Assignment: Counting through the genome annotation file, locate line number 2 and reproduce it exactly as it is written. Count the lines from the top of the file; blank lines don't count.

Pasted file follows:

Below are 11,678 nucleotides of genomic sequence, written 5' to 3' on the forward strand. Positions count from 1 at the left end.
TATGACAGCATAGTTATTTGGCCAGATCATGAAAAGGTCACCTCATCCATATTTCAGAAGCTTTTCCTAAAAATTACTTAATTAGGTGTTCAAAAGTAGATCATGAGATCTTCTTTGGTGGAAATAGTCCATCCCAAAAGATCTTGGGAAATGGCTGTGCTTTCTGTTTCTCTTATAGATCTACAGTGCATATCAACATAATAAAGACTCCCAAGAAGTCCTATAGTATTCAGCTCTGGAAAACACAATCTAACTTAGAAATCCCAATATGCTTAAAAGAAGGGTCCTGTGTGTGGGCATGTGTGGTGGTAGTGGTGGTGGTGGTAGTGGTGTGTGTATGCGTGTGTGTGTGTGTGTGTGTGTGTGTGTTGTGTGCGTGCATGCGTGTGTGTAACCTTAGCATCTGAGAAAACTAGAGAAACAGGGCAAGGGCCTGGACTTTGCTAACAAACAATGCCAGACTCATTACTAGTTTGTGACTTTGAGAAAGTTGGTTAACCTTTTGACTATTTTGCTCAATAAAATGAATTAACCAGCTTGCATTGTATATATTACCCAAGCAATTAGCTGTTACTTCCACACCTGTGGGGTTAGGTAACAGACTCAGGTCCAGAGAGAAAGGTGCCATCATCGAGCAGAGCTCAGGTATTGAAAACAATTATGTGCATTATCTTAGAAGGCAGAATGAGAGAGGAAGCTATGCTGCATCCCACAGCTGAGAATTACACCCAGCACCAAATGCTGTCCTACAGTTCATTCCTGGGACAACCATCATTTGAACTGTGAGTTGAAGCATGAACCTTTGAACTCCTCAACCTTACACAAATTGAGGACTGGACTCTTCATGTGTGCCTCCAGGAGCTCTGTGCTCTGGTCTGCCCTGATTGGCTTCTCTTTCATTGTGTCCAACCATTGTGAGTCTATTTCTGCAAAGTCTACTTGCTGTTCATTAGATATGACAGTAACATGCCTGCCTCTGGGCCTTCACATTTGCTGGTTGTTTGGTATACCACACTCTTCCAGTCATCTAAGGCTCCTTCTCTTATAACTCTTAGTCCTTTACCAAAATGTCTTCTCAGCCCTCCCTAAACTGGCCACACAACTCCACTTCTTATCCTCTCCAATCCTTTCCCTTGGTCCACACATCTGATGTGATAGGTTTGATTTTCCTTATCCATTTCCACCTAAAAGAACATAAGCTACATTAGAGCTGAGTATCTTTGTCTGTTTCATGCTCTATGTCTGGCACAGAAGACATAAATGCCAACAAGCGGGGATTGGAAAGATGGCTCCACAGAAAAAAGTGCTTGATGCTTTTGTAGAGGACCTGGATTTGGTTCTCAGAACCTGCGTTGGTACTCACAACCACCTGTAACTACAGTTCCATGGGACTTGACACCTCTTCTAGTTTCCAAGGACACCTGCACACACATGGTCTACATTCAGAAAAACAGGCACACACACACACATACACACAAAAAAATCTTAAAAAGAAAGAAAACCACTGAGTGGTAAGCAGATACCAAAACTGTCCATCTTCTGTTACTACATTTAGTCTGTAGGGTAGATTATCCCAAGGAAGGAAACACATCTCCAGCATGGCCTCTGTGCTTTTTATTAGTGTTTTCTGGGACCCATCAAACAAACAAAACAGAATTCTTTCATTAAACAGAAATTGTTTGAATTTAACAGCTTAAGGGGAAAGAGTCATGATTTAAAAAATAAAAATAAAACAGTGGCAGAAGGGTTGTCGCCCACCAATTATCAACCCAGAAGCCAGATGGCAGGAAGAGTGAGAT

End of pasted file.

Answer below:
TATGACAGCATAGTTATTTGGCCAGATCATGAAAAGGTCACCTCATCCATATTTCAGAAGCTTTTCCTAAAAATTACTTAATTAGGTGTTCAAAAGTAGATCATGAGATCTTCTTTGGTGGAAATAGTCCATCCCAAAAGATCTTGGGAAATGGCTGTGCTTTCTGTTTCTCTTATAGATCTACAGTGCATATCAACATAATAAAGACTCCCAAGAAGTCCTATAGTATTCAGCTCTGGAAAACACAATCTAACTTAGAAATCCCAATATGCTTAAAAGAAGGGTCCTGTGTGTGGGCATGTGTGGTGGTAGTGGTGGTGGTGGTAGTGGTGTGTGTATGCGTGTGTGTGTGTGTGTGTGTGTGTGTGTTGTGTGCGTGCATGCGTGTGTGTAACCTTAGCATCTGAGAAAACTAGAGAAACAGGGCAAGGGCCTGGACTTTGCTAACAAACAATGCCAGACTCATTACTAGTTTGTGACTTTGAGAAAGTTGGTTAACCTTTTGACTATTTTGCTCAATAAAATGAATTAACCAGCTTGCATTGTATATATTACCCAAGCAATTAGCTGTTACTTCCACACCTGTGGGGTTAGGTAACAGACTCAGGTCCAGAGAGAAAGGTGCCATCATCGAGCAGAGCTCAGGTATTGAAAACAATTATGTGCATTATCTTAGAAGGCAGAATGAGAGAGGAAGCTATGCTGCATCCCACAGCTGAGAATTACACCCAGCACCAAATGCTGTCCTACAGTTCATTCCTGGGACAACCATCATTTGAACTGTGAGTTGAAGCATGAACCTTTGAACTCCTCAACCTTACACAAATTGAGGACTGGACTCTTCATGTGTGCCTCCAGGAGCTCTGTGCTCTGGTCTGCCCTGATTGGCTTCTCTTTCATTGTGTCCAACCATTGTGAGTCTATTTCTGCAAAGTCTACTTGCTGTTCATTAGATATGACAGTAACATGCCTGCCTCTGGGCCTTCACATTTGCTGGTTGTTTGGTATACCACACTCTTCCAGTCATCTAAGGCTCCTTCTCTTATAACTCTTAGTCCTTTACCAAAATGTCTTCTCAGCCCTCCCTAAACTGGCCACACAACTCCACTTCTTATCCTCTCCAATCCTTTCCCTTGGTCCACACATCTGATGTGATAGGTTTGATTTTCCTTATCCATTTCCACCTAAAAGAACATAAGCTACATTAGAGCTGAGTATCTTTGTCTGTTTCATGCTCTATGTCTGGCACAGAAGACATAAATGCCAACAAGCGGGGATTGGAAAGATGGCTCCACAGAAAAAAGTGCTTGATGCTTTTGTAGAGGACCTGGATTTGGTTCTCAGAACCTGCGTTGGTACTCACAACCACCTGTAACTACAGTTCCATGGGACTTGACACCTCTTCTAGTTTCCAAGGACACCTGCACACACATGGTCTACATTCAGAAAAACAGGCACACACACACACATACACACAAAAAAATCTTAAAAAGAAAGAAAACCACTGAGTGGTAAGCAGATACCAAAACTGTCCATCTTCTGTTACTACATTTAGTCTGTAGGGTAGATTATCCCAAGGAAGGAAACACATCTCCAGCATGGCCTCTGTGCTTTTTATTAGTGTTTTCTGGGACCCATCAAACAAACAAAACAGAATTCTTTCATTAAACAGAAATTGTTTGAATTTAACAGCTTAAGGGGAAAGAGTCATGATTTAAAAAATAAAAATAAAACAGTGGCAGAAGGGTTGTCGCCCACCAATTATCAACCCAGAAGCCAGATGGCAGGAAGAGTGAGAT